There’s no rest for the guest in the Ecuadorean Highlands – not when there’s corn to be picked or sandals to be stitched. Around the traditional town of Otavalo, known for its colourfully dressed indigenous people and (fairly touristy) handicraft market, a scatter of homesteads welcomes travellers, and encourages them get their hands dirty. Rise with the cock’s crow – it’s worth it to watch the sunrise over the nearby volcanoes – then spend the day helping out, feeding the guinea pigs, planting cabbage or learning Andean embroidery. Efforts will be repaid by generous meals (remember those guinea pigs?) and a more authentic Otavaleño encounter.

    Community-tourism operator Runa Tupari arranges homestays and cultural activities in the area; see www.runatupari.com.

    Bedouin tent, Wadi Rum, Jordan

    OK, the convivial camps that dot the Jordanian desert might not be 100% authentic – you’d need to know a Bedouin family well before they invited you to stay overnight. But the tourist versions still provide a starry snap-shot of this Middle Eastern lifestyle, with the welcome addition of flush loos and solar showers. Head out amid Wadi Rum’s weird rocks by 4WD or camel, stopping to meet some real Bedouin for a cup of tea, and spend the night under canvas, snuggled in blankets while a campfire flickers in the sand and a canopy of constellations flickers far above.

    The best months to visit are March to April and October to November; from May to September temperatures can exceed 40°c.

    Bure, Fiji

    A thatched bure in Fiji. Image by Himani Himani / Perspectives / Getty Images.

    A thatched bure in Fiji. Image by Himani Himani / Perspectives / Getty Images.

    There’s not much to a traditional Fijian bure – a simple wood-and-thatch windowless cabin with dark, smoky walls and a packed-earth floor. But when paradise lies just outside, no one’s much concerned with interior decor. These days bures might have a few more amenities, but the rest is unchanged: the South Pacific is just as blue, the beaches as Bounty-ad beautiful. Better, though, is feeling part of the Fijian community. Join the ladies on a market shop, sail out with the village fishermen, learn to cook your catch in a lovo (earth-pit oven) or simply sit and shoot the sea breeze.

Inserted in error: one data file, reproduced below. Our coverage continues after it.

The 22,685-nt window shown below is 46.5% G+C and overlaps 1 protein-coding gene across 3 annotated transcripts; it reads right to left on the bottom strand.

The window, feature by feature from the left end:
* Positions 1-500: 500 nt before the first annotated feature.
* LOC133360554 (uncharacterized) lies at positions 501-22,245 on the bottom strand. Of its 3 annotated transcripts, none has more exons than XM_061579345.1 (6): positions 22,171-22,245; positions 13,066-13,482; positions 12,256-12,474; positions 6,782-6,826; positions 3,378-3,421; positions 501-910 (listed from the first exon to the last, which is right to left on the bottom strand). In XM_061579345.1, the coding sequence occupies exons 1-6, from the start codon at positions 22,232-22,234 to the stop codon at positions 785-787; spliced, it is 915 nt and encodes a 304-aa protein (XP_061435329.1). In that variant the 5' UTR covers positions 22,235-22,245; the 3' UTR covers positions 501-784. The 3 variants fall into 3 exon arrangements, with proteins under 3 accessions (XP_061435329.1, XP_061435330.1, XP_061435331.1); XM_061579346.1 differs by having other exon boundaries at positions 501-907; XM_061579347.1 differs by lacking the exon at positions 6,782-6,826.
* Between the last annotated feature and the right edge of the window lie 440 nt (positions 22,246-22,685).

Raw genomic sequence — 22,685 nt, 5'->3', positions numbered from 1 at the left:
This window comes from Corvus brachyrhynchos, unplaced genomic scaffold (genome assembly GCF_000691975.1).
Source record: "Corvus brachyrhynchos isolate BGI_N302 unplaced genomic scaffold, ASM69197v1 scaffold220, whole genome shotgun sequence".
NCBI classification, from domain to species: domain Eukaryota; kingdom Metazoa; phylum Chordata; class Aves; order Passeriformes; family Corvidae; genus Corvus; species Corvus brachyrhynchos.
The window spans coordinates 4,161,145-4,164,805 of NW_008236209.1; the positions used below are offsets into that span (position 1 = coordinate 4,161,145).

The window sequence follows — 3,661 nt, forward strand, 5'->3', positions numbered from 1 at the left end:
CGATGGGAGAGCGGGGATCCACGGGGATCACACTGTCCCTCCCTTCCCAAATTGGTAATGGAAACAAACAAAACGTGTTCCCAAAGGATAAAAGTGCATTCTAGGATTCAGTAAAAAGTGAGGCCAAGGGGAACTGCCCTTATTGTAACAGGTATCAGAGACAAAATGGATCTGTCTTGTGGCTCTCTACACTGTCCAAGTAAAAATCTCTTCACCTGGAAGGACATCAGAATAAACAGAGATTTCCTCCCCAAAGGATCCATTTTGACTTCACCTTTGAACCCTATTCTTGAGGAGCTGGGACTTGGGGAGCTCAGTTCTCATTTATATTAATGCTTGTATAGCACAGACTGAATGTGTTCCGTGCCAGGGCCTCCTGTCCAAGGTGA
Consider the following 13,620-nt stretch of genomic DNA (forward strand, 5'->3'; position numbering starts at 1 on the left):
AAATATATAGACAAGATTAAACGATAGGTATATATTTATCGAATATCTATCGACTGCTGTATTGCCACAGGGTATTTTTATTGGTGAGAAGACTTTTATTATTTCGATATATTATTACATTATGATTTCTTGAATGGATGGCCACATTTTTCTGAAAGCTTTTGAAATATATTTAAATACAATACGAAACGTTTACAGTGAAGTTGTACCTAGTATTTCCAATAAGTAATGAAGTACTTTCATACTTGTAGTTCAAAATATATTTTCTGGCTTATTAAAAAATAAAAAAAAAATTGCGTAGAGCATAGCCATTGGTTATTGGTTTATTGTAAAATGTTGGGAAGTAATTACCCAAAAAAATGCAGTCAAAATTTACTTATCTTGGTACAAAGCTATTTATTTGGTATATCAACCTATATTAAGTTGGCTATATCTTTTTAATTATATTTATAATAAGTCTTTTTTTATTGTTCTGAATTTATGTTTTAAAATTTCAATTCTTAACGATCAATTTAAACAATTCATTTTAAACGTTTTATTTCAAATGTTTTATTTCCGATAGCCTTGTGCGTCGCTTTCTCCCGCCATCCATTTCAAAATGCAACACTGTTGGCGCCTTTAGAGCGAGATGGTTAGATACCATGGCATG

When visiting a village it’s polite to give a gift of kava root to the host. For homestay options see www.fijihomestays.com.

    Couch, worldwide

    Beachside chalet, city apartment, bungalow, cabin, mansion, hovel – any one of these could be home for the night, anywhere on the planet. Thanks to the internet, which means you can now contact a bloke in Uzbekistan as easily as you can the man next door, the concept of couch-surfing has gone gargantuan. The idea is that when you’re travelling you can get in touch with willing locals and stay in their homes for free. In exchange, you exchange: this is about cultural mixing as much as bagging a bargain.

    The best-known free-sleep network is www.couchsurfing.org; similar options are www.bewelcome.org and www.hospitalityclub.org.

    #travel  
    #cuba  
    #india  
    #africa  
    #croatia  
    #ecuador  
    #jordan  
    #fiji  

  • 3 days ago
    4 days ago
  • 5 Tips for Exploring Marrakech’s Souks

    Shoes hanging in a market in Marrakech

    Shoes hanging in a market in Marrakech

    The souks in Marrakech are like an onion: peel back one layer and the next is more intense than the last. Not only are there endless amounts of eclectic items to buy, there is also a wild fervor that floods the marketplace’s tight, serpentine corridors.

    In Northern Africa and the Middle East, souk simply refers to a marketplace, and one of the best examples can be seen at Souk Ablueh and the other markets surrounding Djemma el-Fna in Marrakech. These traditional north African marketplaces are a popular spot with locals and tourists alike, because the stalls are filled with daily necessities to luxurious lamps, silver teapots and pretty much anything else your heart desires, including adventure.

    Adventure? Yep, that’s right. I know it may seem strange using shopping and adventure in the same line, but trust me when I say that’s exactly what visiting the souks is, especially if it is your first foray into Marrakech’s markets. So, to help you get the most of your expedition through the souks, we compiled our essential tips to aid you on your Moroccan shopping adventure.

    Take Your Time

    A lot of people come to Marrakech to do some serious shopping, and in retrospect, I really wish we had done more. Initially, the souks are a bit intimidating and approaching a shop seems a little nerve racking, so if you want to shop, spend the first day just looking around, snapping photos and taking note of everything on offer in the souks. Approach a couple shops to get a feel for the bargaining process. Make the following day your big shopping day, starting small and working up to the big ticket items you want.

    Exquisite lamps hang everywhere in the Souks

    Exquisite lamps hang everywhere in the Souks

    Carry Small Change

    Most of the sellers in the souks will take euros and U.S. dollars along with the Moroccan Dirham so remember to bring plenty of small change. It becomes a lot harder to bargain when you only have large bills. Having change in your pocket is a great way to add a little value to your offer without costing you a lot of money. Keep your money separated as well–sellers are more likely to give you a good deal if you can show them your empty pockets proving to them all you have is a certain amount of money. You don’t want to put all your cards on the table by pulling out a huge wad of bills.